Cate Blanchett has found herself at the centre of a row in Australia after appearing in an TV advert calling on Australians to support a carbon tax. Conservative opposition leader Tony Abbott lambasted the advert, funded by environmental groups, saying that “people who are worth $53 million have a right to be heard, but their voice should not be heard ahead of the ordinary working people of this country”. That, is seriously, from a politician in the twenty first century!!!!! Blanchett is artistic director of the Sydney Theatre Company and is striving to green the Theatre which has installed solar panels that provide up to 70% of its power.
Greenpeace has clashed with the Danish navy after protesters boarded a British owned oil exploration vessel about 90 miles off Greenland’s coast. The protestors occupied a survival pod they attached to the drilling ship Leiv Eiriksson. The Danish navy says that there is a 500m exclusion zone around the test drilling site. Greenpeace has accused the Greenland and Danish governments and Cairn Energy of threatening the fragile Arctic marine environment with another potential oil spill. Greenland has issued 20 exploratory drilling licences and insists that its safety standards are the most robust of any country.
Scientists in the UK say that world class research into future sources of clean green energy are being threatened – by a green tax. The complaint is over the unexpected impact of the Carbon Reduction Commitment (CRC) scheme and one laboratory, the Culham Centre for Fusion Energy faces a £400,000 bill this year- which it says is perverse as it is researching the production of ‘zero carbon energy’. Scientific bodies are trying to persuade ministers to exempt research institutions from the carbon levy.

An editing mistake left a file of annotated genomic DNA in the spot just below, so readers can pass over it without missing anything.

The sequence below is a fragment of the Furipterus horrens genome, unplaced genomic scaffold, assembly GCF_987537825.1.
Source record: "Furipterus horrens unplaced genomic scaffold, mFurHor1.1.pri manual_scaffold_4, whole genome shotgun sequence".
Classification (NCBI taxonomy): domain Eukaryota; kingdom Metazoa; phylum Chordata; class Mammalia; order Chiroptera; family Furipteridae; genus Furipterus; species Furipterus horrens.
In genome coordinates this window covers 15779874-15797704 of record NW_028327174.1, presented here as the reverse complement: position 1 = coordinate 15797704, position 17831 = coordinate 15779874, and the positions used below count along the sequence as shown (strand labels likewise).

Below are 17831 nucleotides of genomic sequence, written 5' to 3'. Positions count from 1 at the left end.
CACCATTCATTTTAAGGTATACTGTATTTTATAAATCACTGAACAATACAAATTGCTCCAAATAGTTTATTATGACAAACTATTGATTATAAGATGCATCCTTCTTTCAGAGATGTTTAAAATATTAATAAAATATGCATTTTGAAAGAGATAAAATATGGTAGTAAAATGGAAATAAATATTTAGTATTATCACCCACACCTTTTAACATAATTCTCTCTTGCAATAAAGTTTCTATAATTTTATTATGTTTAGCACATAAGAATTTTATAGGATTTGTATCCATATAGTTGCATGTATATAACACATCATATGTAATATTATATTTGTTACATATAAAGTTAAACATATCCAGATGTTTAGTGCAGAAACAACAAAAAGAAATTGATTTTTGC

A new report from consultancy WYG on behalf of Biffa Municipal claims co-mingled collections for household waste result in the most improved recycling rates and cost savings for councils. The findings have been disputed by the Campaign for Real Recycling. The research claims that councils can boost household recycling rates and cut costs by adopting alternate weekly collections of co-mingled dry recyclables and waste from wheeled bins and according to the report, a review of kerbside recycling collection schemes in the UK in 2009/10 found that most of the top 30 councils in the kerbside dry recycling league table for 2009-10, took the co-mingled AWC approach. According to the study, of the top 30 councils, 23 collected 75% or more of their dry recyclables co-mingled, 23 collected recycling each fortnight, 21 collected refuse fortnightly, over half collected both refuse and recycling fortnightly, and the vast majority used wheeled bins.